Metformin, Other Antidiabetic Drugs, and Risk of Alzheimer's Disease

A Population-Based Case-Control Study

Patrick Imfeld, MSc; Michael Bodmer, MD; Susan S. Jick, DSc; Christoph R. Meier, PhD


J Am Geriatr Soc. 2012;60(5):916-921. 

In This Article


The findings of this large case–control study do not provide evidence that use of metformin is associated with lower risk of developing AD. The findings even suggest that long-term use of metformin may be associated with a slightly higher risk of developing AD than nonuse of this drug, whereas such a finding was not seen for use of other antidiabetic drugs such as sulfonylureas, thiazolidinediones, or insulin. This finding supports evidence from an animal study that found that metformin increased the generation of Aβ protein, which is pivotal in the genesis of AD,[11] although the findings regarding the effect of metformin have to be interpreted with caution, because this greater risk was not confirmed in a subgroup analysis of users of metformin only and because there was no consistent trend toward a greater risk with increasing number of prescriptions.

In the current study, short-term users of insulin had a substantially lower risk of developing AD than nonusers of this drug, whereas no risk alteration was observed in long-term users. A possible explanation for this could be that individuals with DM who show signs of cognitive impairment but have not yet been diagnosed with dementia are less likely to be started on insulin therapy than individuals with DM whose cognitive abilities are not impaired and who can adhere to treatment.

The current findings are largely consistent with those of a recent study that explored the risk of developing AD in a cohort of 1,248 individuals without dementia in association with DM and glycemic control. Individuals with diagnosed DM at baseline did not have a greater risk of developing AD during follow-up, whereas those with borderline DM were at a marginally greater risk of developing AD. A subgroup of individuals with undiagnosed DM at baseline but high blood glucose levels (≥11 mmol/L) during follow-up had a greater risk of developing AD.[19] In contrast with the findings of the current study, participants with DM who were treated with insulin had a greater risk of developing AD than those without DM in the Rotterdam Study,[3] although the authors of that study stated that they could not exclude the possibility of having misclassified participants with VaD as having AD. Because DM has been clearly linked to a greater risk of developing VaD,[7,20] this misclassification may have distorted the relative risk estimates for the association between DM and AD in the Rotterdam Study.[3]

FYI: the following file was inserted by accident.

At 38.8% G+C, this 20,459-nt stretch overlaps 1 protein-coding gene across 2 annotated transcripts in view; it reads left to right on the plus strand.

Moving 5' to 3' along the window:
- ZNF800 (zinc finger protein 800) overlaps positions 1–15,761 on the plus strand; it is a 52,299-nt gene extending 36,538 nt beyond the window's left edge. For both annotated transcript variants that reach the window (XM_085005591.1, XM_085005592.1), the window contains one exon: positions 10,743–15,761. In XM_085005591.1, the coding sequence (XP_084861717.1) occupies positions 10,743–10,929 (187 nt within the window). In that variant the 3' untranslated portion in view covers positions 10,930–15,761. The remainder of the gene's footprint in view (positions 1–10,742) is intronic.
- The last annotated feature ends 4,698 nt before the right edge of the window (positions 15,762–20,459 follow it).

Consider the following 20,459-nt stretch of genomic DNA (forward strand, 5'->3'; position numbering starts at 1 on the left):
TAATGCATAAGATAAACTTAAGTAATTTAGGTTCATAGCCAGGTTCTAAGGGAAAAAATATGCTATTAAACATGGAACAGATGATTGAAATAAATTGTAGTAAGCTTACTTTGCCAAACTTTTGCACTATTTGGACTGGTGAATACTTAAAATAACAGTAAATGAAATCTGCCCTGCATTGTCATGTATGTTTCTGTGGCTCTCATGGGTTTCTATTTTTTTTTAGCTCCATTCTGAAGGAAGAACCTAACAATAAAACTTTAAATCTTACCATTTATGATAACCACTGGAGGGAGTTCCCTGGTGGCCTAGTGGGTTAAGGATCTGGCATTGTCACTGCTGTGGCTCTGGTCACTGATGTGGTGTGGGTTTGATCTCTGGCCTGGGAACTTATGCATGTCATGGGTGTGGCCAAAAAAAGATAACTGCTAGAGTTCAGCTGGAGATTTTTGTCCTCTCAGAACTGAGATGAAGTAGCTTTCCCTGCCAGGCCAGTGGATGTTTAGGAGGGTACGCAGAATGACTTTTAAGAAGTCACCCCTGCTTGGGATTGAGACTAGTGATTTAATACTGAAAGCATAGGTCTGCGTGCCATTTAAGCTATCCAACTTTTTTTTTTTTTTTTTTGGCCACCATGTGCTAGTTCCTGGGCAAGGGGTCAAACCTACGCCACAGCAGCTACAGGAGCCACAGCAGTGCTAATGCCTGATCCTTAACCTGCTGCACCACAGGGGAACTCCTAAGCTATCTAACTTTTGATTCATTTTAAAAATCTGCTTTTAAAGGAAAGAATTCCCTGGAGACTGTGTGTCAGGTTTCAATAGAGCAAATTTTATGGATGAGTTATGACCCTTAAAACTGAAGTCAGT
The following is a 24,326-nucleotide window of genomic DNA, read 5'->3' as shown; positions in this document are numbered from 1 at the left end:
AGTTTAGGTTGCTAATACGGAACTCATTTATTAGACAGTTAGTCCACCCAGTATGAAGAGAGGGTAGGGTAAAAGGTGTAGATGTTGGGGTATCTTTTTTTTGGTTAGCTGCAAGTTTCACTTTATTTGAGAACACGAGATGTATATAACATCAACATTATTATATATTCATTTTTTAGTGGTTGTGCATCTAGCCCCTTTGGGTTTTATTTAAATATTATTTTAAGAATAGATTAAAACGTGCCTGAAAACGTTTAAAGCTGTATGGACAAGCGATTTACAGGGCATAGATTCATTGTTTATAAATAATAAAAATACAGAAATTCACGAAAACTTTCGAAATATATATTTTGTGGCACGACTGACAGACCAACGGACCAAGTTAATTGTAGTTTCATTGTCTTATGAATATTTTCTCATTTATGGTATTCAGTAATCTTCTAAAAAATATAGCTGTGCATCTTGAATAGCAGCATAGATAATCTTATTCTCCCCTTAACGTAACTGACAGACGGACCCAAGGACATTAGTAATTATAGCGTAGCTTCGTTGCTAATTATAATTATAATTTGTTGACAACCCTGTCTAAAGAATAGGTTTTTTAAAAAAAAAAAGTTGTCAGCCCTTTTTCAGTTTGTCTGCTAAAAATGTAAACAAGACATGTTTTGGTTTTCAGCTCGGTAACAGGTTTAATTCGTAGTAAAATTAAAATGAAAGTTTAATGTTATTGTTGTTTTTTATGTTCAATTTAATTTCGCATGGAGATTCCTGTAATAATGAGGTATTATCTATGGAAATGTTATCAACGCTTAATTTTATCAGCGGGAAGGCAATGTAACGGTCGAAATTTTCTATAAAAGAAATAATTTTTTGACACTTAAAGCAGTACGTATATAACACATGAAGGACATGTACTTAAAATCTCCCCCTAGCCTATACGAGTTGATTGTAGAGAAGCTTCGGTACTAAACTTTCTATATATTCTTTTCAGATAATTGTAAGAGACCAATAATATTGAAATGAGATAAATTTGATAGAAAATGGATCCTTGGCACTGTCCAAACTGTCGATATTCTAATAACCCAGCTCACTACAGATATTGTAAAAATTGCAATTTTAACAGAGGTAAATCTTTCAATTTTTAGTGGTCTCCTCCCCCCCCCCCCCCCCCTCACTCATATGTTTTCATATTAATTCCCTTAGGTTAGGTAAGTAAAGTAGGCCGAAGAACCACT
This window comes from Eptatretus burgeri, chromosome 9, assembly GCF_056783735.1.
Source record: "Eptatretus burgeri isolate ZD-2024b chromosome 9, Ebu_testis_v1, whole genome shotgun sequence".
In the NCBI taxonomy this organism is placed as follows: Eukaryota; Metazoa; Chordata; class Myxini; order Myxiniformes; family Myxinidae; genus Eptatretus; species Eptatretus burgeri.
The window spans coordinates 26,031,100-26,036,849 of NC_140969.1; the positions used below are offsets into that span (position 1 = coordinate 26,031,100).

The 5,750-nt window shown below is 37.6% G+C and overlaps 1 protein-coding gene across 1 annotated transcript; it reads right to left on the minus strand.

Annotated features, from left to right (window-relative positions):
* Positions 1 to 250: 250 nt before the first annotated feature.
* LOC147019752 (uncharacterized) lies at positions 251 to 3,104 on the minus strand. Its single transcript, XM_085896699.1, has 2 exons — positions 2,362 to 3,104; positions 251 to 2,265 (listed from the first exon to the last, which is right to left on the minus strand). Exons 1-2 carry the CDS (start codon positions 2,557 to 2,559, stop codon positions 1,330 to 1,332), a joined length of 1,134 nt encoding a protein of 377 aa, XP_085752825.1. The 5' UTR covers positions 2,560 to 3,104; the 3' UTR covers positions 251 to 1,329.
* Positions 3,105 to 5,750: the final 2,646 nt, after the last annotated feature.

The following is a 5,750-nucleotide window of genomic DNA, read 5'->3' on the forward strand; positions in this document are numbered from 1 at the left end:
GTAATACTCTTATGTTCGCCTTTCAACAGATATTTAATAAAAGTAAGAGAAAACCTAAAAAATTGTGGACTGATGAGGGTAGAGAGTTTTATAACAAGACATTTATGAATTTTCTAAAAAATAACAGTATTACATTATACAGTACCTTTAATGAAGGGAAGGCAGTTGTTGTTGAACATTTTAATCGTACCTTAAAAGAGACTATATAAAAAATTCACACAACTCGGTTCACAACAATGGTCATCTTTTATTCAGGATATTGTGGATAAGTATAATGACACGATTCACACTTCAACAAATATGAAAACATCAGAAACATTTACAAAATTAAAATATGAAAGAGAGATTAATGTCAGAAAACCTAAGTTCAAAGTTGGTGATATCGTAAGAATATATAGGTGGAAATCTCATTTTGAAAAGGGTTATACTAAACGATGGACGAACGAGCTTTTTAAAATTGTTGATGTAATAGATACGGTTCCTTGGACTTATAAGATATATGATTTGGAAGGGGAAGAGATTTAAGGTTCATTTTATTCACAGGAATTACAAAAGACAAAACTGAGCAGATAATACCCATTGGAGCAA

The finding of a slightly greater risk of AD in association with metformin use in this large observational study is consistent with observations from a recent in vitro study, in which metformin was found to increase the biogenesis of Aβ protein.[11] By contrast, in other in vitro studies, metformin modified important steps in the biogenesis of neuritic plaques and neurofibrillary tangles or improved impaired neuronal insulin signaling,[9,10] raising speculations about the potential to reduce the risk of developing AD, but all of these observations were made in cortical neurons of mice, and the results may not be applicable to humans.